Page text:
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Tag: traditional chinese medicine

Rebuilding Trust in our Doctors: An Option for our Broken System

By AMITA NATHWANI, MA

This week’s impeachment hearings show what a crisis of trust we live in today.  69% of Americans believe the government withholds information from the public, according to recent findings by Pew Research Center.  Just 41 % of Americans trust news organizations.  We even distrust our own health care providers: Only 34% of Americans say they deeply trust their doctor.

One important way doctors can regrow that trust is to become educated about the types of medicine their patients want, including alternative therapies. 

People are seeking new ways to care for their health. For instance, the percentage of U.S. adults doing yoga and mediating—while still a minority– rose dramatically between 2012 and 2017, according to the CDC’s National Center for Health Statistics.  Likewise, the number of Americans taking dietary supplements including vitamins, minerals and natural therapies like turmeric, increased ten percentage points, to 75% in the past decade, according to the Council for Responsible Nutrition.  As Americans increasingly seek out non-pharmaceutical ways to address wellness, they need doctors who can talk to them about such alternatives. 

Unfortunately, this is rare.  As a provider of an holistic approach to health called Ayurvedic Medicine, I often see people who tell me their physician dismissed them when they asked about treatments they’d read about on the internet.  In many cases, clients tell me their doctor has actually chastised them for entertaining an alternative approach to their existing illness.  This leaves them disempowered. They wanted to make choices to improve their own health, but found they were not acknowledged, supported or even understood by the doctor.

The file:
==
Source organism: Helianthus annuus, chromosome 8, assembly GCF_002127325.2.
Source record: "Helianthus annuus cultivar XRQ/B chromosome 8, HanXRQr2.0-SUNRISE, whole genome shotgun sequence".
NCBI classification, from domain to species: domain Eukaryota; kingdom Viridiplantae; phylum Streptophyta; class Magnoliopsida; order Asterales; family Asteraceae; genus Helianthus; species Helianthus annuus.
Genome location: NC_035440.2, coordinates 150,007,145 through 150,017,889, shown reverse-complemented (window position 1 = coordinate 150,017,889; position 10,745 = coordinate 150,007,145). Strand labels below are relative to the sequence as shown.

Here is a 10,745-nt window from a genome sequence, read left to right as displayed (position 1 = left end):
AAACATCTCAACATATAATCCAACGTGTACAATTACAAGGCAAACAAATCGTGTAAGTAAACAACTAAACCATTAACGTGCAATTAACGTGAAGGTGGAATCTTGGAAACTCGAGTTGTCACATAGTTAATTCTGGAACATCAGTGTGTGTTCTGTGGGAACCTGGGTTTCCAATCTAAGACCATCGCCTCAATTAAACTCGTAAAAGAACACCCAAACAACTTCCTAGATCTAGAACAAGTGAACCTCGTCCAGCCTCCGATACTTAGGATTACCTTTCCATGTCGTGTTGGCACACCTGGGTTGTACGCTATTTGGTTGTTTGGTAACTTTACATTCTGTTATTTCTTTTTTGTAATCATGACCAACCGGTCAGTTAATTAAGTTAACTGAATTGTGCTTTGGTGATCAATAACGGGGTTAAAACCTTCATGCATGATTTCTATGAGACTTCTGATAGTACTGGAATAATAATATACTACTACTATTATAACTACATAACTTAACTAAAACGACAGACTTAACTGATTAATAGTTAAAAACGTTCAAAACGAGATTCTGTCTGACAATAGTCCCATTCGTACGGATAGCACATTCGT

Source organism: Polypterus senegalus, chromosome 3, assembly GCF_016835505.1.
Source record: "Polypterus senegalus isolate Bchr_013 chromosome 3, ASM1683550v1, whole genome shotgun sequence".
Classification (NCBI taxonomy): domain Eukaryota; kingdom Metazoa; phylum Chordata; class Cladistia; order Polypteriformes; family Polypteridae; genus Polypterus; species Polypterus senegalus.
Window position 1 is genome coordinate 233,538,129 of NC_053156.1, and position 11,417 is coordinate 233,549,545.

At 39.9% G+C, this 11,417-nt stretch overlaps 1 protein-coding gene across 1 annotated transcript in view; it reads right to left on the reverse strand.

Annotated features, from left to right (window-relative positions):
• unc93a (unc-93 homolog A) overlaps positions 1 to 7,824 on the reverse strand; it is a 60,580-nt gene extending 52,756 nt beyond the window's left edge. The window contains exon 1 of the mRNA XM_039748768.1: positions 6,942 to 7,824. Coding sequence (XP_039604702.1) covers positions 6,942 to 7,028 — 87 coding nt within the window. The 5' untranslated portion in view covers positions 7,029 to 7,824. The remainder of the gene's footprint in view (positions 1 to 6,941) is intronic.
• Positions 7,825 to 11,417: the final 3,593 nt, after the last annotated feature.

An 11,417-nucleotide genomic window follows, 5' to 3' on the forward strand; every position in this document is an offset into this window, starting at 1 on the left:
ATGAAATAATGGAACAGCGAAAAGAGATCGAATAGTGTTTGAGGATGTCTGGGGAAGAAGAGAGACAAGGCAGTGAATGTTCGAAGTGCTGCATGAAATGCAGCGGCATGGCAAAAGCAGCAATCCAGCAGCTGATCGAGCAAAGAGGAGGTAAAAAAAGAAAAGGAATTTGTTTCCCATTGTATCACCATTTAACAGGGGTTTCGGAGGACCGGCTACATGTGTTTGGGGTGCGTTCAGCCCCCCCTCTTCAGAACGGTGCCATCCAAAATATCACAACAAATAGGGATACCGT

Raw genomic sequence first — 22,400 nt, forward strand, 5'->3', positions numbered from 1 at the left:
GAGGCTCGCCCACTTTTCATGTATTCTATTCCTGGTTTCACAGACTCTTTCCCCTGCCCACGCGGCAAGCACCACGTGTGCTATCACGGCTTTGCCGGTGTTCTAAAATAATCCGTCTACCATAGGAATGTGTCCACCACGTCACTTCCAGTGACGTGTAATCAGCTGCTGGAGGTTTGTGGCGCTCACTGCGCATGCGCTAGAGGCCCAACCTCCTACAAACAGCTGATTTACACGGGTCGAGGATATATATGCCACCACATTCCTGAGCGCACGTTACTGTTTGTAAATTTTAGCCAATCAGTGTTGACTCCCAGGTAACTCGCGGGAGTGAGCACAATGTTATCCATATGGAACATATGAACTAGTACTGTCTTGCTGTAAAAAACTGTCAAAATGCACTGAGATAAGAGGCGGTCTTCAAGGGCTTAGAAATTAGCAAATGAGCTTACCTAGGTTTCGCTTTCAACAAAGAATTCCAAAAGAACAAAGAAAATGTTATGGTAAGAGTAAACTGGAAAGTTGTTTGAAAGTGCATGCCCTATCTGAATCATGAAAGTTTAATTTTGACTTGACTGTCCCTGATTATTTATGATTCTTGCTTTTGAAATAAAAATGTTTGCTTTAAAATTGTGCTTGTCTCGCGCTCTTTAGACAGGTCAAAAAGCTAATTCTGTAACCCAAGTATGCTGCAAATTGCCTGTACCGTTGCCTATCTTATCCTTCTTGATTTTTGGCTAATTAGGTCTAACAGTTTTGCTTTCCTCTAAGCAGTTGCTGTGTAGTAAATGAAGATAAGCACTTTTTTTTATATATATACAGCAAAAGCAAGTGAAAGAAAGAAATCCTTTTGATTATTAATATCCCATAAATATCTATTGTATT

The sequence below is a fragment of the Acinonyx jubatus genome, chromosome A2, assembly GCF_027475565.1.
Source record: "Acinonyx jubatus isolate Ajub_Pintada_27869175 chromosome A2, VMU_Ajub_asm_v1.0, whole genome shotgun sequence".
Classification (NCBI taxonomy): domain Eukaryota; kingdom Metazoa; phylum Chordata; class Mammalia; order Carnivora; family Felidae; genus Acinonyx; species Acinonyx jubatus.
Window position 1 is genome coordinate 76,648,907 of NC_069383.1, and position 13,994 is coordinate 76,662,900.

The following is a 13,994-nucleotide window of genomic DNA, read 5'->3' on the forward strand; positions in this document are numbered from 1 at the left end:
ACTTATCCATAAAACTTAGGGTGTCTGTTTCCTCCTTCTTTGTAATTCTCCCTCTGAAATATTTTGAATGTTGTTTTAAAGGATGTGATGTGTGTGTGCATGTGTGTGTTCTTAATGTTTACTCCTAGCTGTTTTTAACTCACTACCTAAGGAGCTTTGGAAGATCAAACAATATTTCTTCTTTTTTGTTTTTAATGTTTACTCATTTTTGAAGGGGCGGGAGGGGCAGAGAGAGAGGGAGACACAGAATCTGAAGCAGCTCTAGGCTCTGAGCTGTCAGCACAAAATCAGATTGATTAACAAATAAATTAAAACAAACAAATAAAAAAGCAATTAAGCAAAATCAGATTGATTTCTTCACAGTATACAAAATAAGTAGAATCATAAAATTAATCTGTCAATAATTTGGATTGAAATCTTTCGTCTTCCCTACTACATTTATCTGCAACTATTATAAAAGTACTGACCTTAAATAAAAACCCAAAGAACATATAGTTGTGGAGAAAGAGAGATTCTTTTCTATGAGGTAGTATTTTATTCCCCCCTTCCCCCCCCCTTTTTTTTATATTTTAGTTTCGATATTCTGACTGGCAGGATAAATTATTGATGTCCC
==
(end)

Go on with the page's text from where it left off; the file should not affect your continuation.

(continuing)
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Indigenous Medicine– From Illegal to Integral

Brooke Warren
Phuoc Le

By PHUOC LE, MD and BROOKE WARREN

In the 2020 Summer Olympics, we will undoubtedly see large, red circles down the arms and backs of many Olympians. These spots are a side-effect of cupping, a treatment originating from traditional Chinese medicine (TCM) to reduce pain. TCM is a globally used Complementary and Alternative Medicine (CAM), but it still battles its critics who think it is only a belief system, rather than a legitimate medical practice. Even so, the usage of TCM continues to grow. This led the National Institute of Health (NIH) to sponsor a meeting in 1997 to determine the efficacy of acupuncture, paving the way in CAM research. Today, there are now over 50 schools dedicated to teaching Chinese acupuncture in the US under the Accreditation Commission for Acupuncture & Oriental Medicine.

Image of Michael Phelps swimming in 2016 Rio Olympics after using TCM cupping. (Al Bello/Getty Images)

While TCM has seen immense growth and integration around the globe throughout the last twenty years, other forms of CAM continue to struggle for acceptance in the U.S. In this article we will focus on Native American/Indigenous traditional medical practices. Indigenous and non-Indigenous patients should not have to choose between traditional and allopathic medicine, but rather have them working harmoniously from prevention to diagnosis to treatment plan.

It was not until August of 1978 that federally recognized tribal members were officially able to openly practice their Indigenous traditional medicine (the knowledge and practices of Indigenous people that prevent or eliminate physical, mental and social diseases) when the American Indian Religious Freedom Act (AIRFA) was passed. Prior to 1978, the federal government’s Department of Interior could convict a medicine man to a minimum of 10 days in prison if he encouraged others to follow traditional practices.

It is difficult to comprehend that tribes throughout the U.S. were only given the ability to openly exercise their medicinal practices 41 years ago when the “healing traditions of indigenous Native Americans have been practiced on this continent for 12,000 years ago and possibly for more than 40,000 years.”[1]

Since the passage of AIRFA, many tribally run clinics and hospitals are finding ways to incorporate Indigenous traditional healing into their treatment plans, when requested by patients.

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